state is the concession to ministers of religion of any power of issuing decrees or transacting the business of government: how, on the contrary, far greater stability is afforded, if the said ministers are only allowed to give answers to questions duly put to them, and are, as a rule, obliged to preach and practise the received and accepted doctrines.
tyrannical governments are those which make crimes of opinions, for everyone has an inalienable right over his thoughts - nay, such a state of things leads to the rule of popular passion.
Christ, whom he knew to be innocent. Again, the Pharisees, in order to shake the position of men richer than themselves, began to set on foot questions of religion, and accused the Sadducees of impiety, and, following their example, the vilest - hypocrites, stirred, as they pretended, by the same holy wrath which they called zeal for the Lord, persecuted men whose unblemished character and distinguished virtue had excited the popular hatred, publicly denounced their opinions, and inflamed the fierce passions of the people against them.
state, there is no safer way, than to make piety and religion to consist in acts only - that is, in the practice of justice and charity, leaving everyone's judgment in other respects free. But I will speak of this more at length presently.
state and in the interests of religion, to confer on the sovereign power the right of deciding what is lawful or the reverse. If this right of judging actions could not be given to the very prophets of God without great injury, to the state and religion, how much less should it be entrusted to those who can neither foretell the future nor work miracles! But this again I will treat of more fully hereafter.
monarchy. Neither can the subjects brook such a sway, nor the royal authority submit to laws and popular rights set up by anyone inferior to itself. Still less can a king be expected to defend such laws, for they were not framed to support his dominion, but the dominion of the people, or some council which formerly ruled, so that in guarding the popular rights the king would seem to be a slave rather than a master. The representative of a new monarchy will employ all his zeal in attempting to frame new laws, so as to wrest the rights of dominion to his own use, and to reduce the people till they find it easier to increase than to curtail the royal prerogative. I must not, however, omit to state that it is no less dangerous to remove a monarch, though he is on all hands admitted to be a tyrant. For his people are accustomed to royal authority and will obey no other, despising and mocking at any less august control.
tyrant from necessity rather than choice. For how will he be able to endure the sight of the hands of the citizens reeking with royal blood, and to rejoice in their regicide as a glorious exploit? Was not the deed perpetrated as an example and warning for himself?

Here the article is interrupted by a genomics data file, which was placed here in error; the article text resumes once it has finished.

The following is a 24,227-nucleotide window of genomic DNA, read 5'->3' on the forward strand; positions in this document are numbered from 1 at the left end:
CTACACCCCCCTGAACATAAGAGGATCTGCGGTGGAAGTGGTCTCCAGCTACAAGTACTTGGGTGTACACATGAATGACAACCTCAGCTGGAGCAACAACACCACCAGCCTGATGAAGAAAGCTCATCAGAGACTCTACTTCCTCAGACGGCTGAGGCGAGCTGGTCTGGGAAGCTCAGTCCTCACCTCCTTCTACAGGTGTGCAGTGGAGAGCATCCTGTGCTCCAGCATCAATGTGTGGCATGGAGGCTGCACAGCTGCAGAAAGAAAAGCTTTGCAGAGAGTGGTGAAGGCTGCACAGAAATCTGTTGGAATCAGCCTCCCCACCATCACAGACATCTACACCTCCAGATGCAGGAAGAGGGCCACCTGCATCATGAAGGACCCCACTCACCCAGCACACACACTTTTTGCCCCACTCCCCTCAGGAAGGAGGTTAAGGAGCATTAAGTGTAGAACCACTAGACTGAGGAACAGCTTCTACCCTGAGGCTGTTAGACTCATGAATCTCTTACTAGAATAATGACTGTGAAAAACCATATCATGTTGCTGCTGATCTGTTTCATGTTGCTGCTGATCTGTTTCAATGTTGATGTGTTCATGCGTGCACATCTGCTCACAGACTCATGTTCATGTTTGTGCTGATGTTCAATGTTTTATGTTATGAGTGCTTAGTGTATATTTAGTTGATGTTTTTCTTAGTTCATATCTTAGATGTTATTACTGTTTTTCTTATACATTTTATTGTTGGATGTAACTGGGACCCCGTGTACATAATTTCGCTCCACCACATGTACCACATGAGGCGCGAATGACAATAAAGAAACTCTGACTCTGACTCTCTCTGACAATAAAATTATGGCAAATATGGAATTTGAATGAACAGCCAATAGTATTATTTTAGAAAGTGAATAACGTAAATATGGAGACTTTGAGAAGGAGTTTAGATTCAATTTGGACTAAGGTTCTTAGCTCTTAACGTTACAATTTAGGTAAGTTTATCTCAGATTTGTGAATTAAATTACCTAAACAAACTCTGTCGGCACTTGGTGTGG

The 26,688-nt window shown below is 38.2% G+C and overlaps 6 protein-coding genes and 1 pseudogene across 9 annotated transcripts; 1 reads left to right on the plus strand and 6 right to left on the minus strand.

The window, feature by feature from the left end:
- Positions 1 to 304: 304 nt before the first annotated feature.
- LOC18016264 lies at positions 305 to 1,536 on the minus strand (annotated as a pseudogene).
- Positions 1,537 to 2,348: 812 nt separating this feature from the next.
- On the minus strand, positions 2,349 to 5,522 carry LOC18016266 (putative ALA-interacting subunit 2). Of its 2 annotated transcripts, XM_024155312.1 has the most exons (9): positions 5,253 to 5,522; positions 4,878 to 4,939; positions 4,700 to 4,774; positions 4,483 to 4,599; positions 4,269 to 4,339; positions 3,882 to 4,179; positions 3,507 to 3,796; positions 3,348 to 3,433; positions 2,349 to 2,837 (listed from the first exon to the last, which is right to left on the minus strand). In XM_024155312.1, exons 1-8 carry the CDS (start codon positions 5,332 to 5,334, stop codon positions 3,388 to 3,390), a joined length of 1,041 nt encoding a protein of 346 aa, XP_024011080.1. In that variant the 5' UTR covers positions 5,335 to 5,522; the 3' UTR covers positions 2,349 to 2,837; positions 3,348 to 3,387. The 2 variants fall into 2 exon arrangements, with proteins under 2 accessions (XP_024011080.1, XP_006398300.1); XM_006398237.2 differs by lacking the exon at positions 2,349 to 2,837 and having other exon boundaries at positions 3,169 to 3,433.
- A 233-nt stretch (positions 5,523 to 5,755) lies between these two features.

tyrant by the slaughter of citizens unless he defends the cause of tyranny and approves the deeds of his predecessor, thus following in his footsteps.
tyrants, but never removed them or changed the monarchical form of government into any other.
monarch under the forms of law, but when he had been removed, they were utterly unable to change the form of government, and after much bloodshed only brought it about, that a new monarch should be hailed under a different name (as though it had been a mere question of names); this new monarch could only consolidate his power by completely destroying the royal stock, putting to death the king's friends, real or supposed, and disturbing with war the peace which might encourage discontent, in order that the populace might be engrossed with novelties and divert its mind from brooding over the slaughter of the king. At last, however, the people reflected that it had accomplished nothing for the good of the country beyond violating the rights of the lawful king and changing everything for the worse. It therefore decided to retrace its steps as soon as possible, and never rested till it had seen a complete restoration of the original state of affairs.
tyrants, but I gather from its history a strong confirmation of my contention. Though the Roman people was much more than ordinarily capable of removing their tyrants and changing their form of government, inasmuch as it held in its own hands the power of electing its king and his successor, said being composed of rebels and criminals had not long been used to the royal yoke (out of its six kings it had put to death three), nevertheless it could accomplish nothing beyond electing several tyrants in place of one, who kept it groaning under a continual state of war, both foreign and civil, till at last it changed its government again to a form differing from monarchy, as in England, only in name.
tyrannical, and could impose such restraints that nothing could be done without their consent and approval.
states, though the last count endeavoured to usurp them. It is therefore little likely that the States should give them up, especially as they have just restored their original dominion, lately almost lost.
state. Such are the points I have here thought worthy of remark.